A return to our philosophical roots and a desire to do well. The reason consumers need credit unions more today than ever before is to help the millions of American consumers who have found themselves without personal emergency savings, are deeply leveraged, credit-impaired, and lack the basic financial skill set needed in this new economic reality we live in. Scores of credit unions are returning to serving this group and, when they do, finding growth and greater relevance.

Loan and new member growth. The fact is, LID credit unions are performing better than their non-designated peers. Last year, NCUA Board Chairman Debbie Matz reported that LID credit unions are “lending more than other types of financial institutions and growing stronger.” She also noted that LIDs are “national trendsetters” and that “the collective success of low-income credit unions demonstrates that credit unions can do well while serving people of modest means.”

Brand differentiation. Doing well by doing good is a powerful brand differentiator. I can think of no better way to win the hearts and minds of a community than finding ways to improve the financial health of its citizens – especially those who need the most help. Consumers who are actively engaged in asset-building contribute more to their community and enjoy a better quality of life.

Access to resources. Never before have so many resources been available to community-focused credit unions. The regulatory relief provided by the LID designation allows credit unions to pursue secondary capital, expand MBL’s, and much more. The CDFI U.S. Treasury is providing millions of dollars in technical assistance to fund salary expenses and financial assistance that is being used for loan-loss reserves and capital. Each is focused on leveraging loan and community-development activities. Access to expertise has never been greater, with professionals experienced at developing community partnerships, expanding charters into lower income and targeted communities, creating 501 c3 affiliate structures, building Community Resource Centers, creating Financial Education curriculums, and designing unique services ranging from Volunteer Income Tax Assistance to Microenterprise Small Business programs.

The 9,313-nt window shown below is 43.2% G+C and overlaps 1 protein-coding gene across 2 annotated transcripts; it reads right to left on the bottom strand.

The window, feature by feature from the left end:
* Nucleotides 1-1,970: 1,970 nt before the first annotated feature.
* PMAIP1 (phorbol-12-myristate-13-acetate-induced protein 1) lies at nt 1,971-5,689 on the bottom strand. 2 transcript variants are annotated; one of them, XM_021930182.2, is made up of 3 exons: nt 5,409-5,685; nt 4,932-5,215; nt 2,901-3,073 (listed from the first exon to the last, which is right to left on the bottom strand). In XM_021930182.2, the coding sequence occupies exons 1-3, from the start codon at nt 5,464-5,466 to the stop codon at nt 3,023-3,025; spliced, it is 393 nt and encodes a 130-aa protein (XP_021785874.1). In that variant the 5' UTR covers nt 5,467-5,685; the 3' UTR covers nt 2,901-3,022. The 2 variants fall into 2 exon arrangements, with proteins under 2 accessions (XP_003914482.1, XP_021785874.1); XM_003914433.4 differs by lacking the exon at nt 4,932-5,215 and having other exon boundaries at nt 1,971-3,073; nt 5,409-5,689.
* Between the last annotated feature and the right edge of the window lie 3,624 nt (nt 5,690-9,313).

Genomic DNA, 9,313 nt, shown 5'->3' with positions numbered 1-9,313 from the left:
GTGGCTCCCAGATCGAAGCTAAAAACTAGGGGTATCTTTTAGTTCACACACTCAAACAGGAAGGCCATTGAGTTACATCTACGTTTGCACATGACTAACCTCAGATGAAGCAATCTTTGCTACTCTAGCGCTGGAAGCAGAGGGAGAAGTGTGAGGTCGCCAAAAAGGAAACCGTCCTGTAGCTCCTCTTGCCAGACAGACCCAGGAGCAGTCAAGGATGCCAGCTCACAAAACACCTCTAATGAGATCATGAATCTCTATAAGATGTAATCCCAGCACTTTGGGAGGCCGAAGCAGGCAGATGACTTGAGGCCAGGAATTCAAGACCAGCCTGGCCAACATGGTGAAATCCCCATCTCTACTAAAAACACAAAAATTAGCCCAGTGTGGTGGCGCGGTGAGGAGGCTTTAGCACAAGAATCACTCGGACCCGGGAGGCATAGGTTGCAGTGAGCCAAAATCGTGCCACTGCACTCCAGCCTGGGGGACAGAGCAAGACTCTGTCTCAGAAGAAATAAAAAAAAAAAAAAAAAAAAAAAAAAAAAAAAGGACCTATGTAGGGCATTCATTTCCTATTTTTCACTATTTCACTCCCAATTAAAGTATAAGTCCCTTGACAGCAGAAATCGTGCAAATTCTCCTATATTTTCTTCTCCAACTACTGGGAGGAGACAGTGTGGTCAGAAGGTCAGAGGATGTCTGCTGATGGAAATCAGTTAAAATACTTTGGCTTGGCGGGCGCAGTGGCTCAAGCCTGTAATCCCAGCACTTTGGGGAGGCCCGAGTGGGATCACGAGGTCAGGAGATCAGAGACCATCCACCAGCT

Is your credit union bigger than its products and services?

I suggest three measurements of success when it comes to answering this question. First, ask yourself: do community stakeholders seek you out on a regular basis? Second, are your membership growth rates higher than peer? Finally, is loan deployment consistently high? If your measures are less than you desire, consider your local opportunities for impact. After all, I believe its impact that makes a credit union bigger than its products.

Find resources here:

Regulatory relief:

Financial resources:

Community development expertise:

Training and education: